2008

  • JBS purchased as part of Tasman group when entered Australia with acquitsition of AMH3
  • Tasman Group consists of abattoirs in Tasmania – Longford, Devonport and King Island14
    • Tasman group 3 abattoirs in Tasmania including King Island and 3 in Victoria.14
    • JBS paid $US150M14
  • JBS also purchased Smithfield Group $US565M14
    • Has four abattoirs14
  • JB also purchase National Beef $US560M14
    • Has three abattoirs14
    • 2 meat processing facilities14

2011

  • JBS elect to combine it’s US and Australian beef processing results into a common finanical report presented at ‘US beef’.22
  • Impossible to distinguish Australia’s performance and contribution to the overall result.22

2012

  • JBS Australia split into two operating entities to make Northern and Southern regions in relation to abattoirs and feedlots within those areas15.
    • South – Victoria, South Australia and Tasmania15
    • North – NSW and QLD.15

2013

  • Closure of King Island abattoir (Tas) assisted the supply of cattle to Longford.
  • JBS “Company is still pleased with its decision to close (King Island)” John Berry. JBS director2
    • Islands King Island and Flinders supply 200-450 head cattle a week, higher in spring run.3
    • Longford process 450 cattle a day – 4 day week roster.3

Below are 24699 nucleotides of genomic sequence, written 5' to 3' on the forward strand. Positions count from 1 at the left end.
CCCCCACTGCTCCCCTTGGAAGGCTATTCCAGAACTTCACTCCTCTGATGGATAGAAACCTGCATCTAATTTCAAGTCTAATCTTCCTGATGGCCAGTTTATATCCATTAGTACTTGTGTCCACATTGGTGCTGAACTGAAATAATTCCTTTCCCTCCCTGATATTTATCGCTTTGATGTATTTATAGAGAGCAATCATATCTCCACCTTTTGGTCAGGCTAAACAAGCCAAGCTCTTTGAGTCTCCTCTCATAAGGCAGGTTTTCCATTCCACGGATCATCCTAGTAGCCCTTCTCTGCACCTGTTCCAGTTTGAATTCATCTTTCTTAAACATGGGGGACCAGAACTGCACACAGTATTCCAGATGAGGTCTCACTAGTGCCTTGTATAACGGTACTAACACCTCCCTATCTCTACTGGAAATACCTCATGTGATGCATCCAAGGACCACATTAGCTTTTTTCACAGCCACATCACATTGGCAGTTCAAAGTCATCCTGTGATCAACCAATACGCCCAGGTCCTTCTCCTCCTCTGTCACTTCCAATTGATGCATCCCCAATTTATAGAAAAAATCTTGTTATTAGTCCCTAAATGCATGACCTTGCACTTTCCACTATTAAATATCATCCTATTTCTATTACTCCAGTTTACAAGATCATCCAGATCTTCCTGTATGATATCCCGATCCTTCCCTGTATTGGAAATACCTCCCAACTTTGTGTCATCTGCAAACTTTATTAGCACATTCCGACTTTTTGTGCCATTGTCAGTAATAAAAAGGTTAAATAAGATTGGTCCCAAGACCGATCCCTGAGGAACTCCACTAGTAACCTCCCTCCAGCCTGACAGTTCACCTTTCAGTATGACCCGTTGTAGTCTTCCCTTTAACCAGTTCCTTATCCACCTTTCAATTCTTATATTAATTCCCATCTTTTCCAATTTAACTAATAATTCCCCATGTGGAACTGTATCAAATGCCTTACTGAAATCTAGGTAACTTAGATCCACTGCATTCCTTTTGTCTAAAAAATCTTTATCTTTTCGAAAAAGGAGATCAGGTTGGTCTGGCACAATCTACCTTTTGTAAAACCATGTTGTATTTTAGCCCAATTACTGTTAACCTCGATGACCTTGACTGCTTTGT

• King Island cattle supply receives freight subsidy – sliding scale – $26 into Stanley in proximity to Smithton abattoir (Tas), $30 into Devonport4.Where cattle can be sent to Devonport or Longford abattoir (Tas)
    • Scale acts as disincentive to increase freight efficency.4
  • September. JBS launch brand launch.20

Beef central 27.09.2013 logo

Great Southern Logo. Source Beef Central 27.09.2013

  • Great Southern grassfed beef and lamb.20
    • Products first of their type in Australia.20
    • third party audited program JAS/ANZ ISO.20
    • 65 accredited farm quality assurance programs backing the brand.20
    • huge demand in domestic and global customers for traceable fresh grassfed meat.20
      • supplied by best practice producers with better livestock genetics.20
      • MSA graded for eating quality.20
      • Farmers would receive premium prices.20
        • 10c/kg premium applied to grid for UK.20
        • 650 farmers through NSW, Vic & Tasmania accredited to supply the program.20
        • Audit costs (for farmers) are paid by JBS.20
          • Audits conducted by AsureQuality.20
        • Animals are consigned driect to JBS.20
        • forward pricing.20
        • Animals consigned through saleyards would not be eligible.20
  • “Today the margins are so tight that if you want a point of difference and that premium or no discount, you have got to be involved with quality assurance” Jeremy Upton, Producer.20
  • November. JBS Swift Australia install closed-circuit television camera’s (CCTV) in it’s Australian meatworks.21
    • For the purpose of animal welfare and meatworker safety issues.21
    • CCTV for internal use by only JBS, with no plans to allow outsiders to view the footage.21
  • JBS’s US beef division (which includes Australia) delivered drop in net sales and earnings in it’s third quarter financial results.22
    • Australia’s division performance and overall contribution to the overall result is impossible to distinguish due to inclusion with US and Canadian beef processing results.22
    • Earnings before tax $134M,.22
      • Down by 22.5% on previous quarter.22
      • Down by 28.4% on third quarter last year.22
    • result reflection of domestic North American markets.22
      • Improved performance had occured in Australian.22
        • Demand had increased in Chinese markets.22